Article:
Dangerous working conditions are being blamed after two Mexican men suffocated Friday morning in a trench cave-in in the tony Indian Springs Ranch neighborhood.
The trench they were digging may have collapsed hours before a passer-by noticed an idling piece of heavy equipment and called for help.
Juan Baez-Sanchez, 42, and Victoriano Garcia-Perez, 56, were apparently alone on the job site at 120 S. Indian Springs Drive. Law enforcement found a lack of safety precautions in their initial investigation of the residential construction site in the gated community, and an investigation is now underway by the Occupational Safety and Health Administration.
“It seems throughout our investigation that proper precautions were not in place,” Teton County Undersheriff Matt Carr said.
There was no shoring in the trench, which was 12 to 15 feet deep and 4 feet wide, Carr said. Jackson Hole Fire/EMS workers shored up the trench walls during the eight-hour recovery effort.
The men died from compression asphyxiation, Teton County Coroner Brent Blue found, and although the manner was accidental, he said the lack of safety shoring of the trench walls was a contributing factor.
The collapse is not being treated as a crime at this time and no charges have been filed.
“We have no criminal investigation underway or anything,” Sgt. Todd Stanyon said.
Yet the families of the deceased believe the owner of the property, Jamie Mackay, employed the two men and cut corners that cost them their lives.
“They look at us like we’re just Mexican people, we mean nothing to no one,” said Isabel Baez, Baez-Sanchez’s sister-in-law.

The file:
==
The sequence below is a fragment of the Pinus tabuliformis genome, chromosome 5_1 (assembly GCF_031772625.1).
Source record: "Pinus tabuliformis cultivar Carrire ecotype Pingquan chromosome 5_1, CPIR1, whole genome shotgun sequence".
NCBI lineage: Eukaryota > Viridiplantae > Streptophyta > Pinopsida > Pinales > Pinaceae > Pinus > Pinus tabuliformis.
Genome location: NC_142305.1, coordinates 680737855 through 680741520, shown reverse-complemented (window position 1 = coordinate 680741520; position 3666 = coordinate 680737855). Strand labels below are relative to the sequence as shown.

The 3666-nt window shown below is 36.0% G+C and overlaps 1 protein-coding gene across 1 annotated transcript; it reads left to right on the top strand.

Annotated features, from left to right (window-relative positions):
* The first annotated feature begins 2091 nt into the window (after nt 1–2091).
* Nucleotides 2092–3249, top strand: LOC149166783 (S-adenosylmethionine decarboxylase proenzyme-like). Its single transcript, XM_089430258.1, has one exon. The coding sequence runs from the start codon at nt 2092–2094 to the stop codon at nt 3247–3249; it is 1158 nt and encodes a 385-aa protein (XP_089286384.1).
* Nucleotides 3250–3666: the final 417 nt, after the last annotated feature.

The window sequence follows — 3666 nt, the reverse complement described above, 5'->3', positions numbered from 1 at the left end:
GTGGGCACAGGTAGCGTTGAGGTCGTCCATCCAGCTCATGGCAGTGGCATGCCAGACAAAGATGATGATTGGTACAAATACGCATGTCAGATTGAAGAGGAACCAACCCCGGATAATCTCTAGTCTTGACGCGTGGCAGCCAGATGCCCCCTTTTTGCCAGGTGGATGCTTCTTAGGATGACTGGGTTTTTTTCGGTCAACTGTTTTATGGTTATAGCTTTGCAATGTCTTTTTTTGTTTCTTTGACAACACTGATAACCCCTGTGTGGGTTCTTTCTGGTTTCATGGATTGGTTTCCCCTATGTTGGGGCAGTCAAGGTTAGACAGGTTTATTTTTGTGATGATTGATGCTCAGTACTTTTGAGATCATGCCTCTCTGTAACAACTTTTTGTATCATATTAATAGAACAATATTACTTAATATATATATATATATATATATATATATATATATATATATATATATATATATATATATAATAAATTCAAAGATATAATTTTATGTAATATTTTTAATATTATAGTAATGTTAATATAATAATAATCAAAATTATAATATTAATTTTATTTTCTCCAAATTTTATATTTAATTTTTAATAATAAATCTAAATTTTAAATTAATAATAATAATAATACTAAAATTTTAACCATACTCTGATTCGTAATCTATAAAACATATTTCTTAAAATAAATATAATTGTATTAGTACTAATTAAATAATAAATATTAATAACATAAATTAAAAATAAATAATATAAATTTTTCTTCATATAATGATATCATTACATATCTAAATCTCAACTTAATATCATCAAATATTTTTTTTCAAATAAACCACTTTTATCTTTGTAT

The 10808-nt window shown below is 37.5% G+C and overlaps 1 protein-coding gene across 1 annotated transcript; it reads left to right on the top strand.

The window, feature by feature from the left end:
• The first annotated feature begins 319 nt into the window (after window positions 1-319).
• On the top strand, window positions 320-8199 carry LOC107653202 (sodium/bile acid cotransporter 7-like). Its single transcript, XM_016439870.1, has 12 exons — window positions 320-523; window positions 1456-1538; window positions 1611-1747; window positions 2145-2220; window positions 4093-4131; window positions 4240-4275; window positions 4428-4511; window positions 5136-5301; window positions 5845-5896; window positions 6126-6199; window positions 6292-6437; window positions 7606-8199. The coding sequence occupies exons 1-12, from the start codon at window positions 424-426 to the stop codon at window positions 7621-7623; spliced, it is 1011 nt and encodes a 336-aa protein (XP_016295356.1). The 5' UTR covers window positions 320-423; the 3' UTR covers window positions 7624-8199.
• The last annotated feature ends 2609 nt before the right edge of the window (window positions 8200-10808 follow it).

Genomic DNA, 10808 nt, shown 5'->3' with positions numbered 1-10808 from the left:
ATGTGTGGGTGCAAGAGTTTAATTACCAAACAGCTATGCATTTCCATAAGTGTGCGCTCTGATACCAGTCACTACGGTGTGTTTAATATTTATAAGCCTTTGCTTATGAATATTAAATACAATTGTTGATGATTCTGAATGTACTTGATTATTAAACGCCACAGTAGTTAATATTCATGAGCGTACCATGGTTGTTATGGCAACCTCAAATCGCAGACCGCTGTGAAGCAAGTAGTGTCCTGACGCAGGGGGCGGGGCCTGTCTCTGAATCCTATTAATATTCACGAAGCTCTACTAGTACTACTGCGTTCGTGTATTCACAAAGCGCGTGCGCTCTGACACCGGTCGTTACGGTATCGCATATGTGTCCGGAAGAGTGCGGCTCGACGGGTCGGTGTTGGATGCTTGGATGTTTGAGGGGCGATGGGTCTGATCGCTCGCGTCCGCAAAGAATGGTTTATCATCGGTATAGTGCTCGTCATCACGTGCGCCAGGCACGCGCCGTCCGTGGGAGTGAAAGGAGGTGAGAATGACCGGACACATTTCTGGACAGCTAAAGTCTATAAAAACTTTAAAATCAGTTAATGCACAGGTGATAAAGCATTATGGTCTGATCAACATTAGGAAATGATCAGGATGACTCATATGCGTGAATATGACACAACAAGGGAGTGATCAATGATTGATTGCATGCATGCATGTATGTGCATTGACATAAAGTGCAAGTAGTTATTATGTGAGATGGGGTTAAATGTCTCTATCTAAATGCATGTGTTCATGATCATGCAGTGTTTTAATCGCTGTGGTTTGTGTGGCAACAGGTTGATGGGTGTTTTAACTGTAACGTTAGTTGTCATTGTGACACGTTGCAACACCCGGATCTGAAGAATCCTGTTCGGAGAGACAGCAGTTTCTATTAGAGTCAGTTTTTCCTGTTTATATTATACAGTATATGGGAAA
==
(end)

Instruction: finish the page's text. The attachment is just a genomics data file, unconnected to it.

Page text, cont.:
Mackay, a Wilson developer, issued a statement but did not respond to questions, including whether the men were working for him.
“I am deeply saddened by the loss of life, and express my sincere sympathies to the families of the two workers,” Mackay said in an email. “I have cooperated with the authorities involved, and will continue to do so as we try to understand what happened.”
OSHA’s investigation could take more than a month.
“We don’t have any more information right now because it’s so early on in the investigation,” said Ty Stockton, Wyoming Department of Workforce Services communications manager. It’s agency policy not to comment on active investigations.
An OSHA fact sheet on trenching and excavation safety says trench collapses cause “dozens of fatalities and hundreds of injuries each year” and that trenches deeper than 5 feet require a “protective system unless the excavation is made entirely of stable rock.” Protective systems can include sloping, shoring or shielding.
OSHA standards require that trenches be inspected daily because conditions can change, and say they should be evaluated by a “competent person” before workers enter.
Supported families in Mexico
Baez-Sanchez’s family members painted a picture of a hardworking family man who shouldn’t have died that way. He is survived by a wife and two daughters, 9 and 14 years old. His family lives in Mexico, and he sent money to them regularly.
“He built them a beautiful home in Mexico,” sister-in-law Baez said. “And he stayed behind to continue to support them. He was planning on leaving next year; he was here for so many years. That was his wish, to have accumulated enough money. He was planning on opening up his own business.”
Baez lives in Idaho Falls. She’s been video-chatting with her brother-in-law’s family and said the distance made his death harder to process.
“We can sit here and touch him and they can’t,” Baez said. “The way they were crying was really heartbreaking.”
She’ll remember her brother-in-law as someone who loved to play soccer and basketball. He also loved to dance.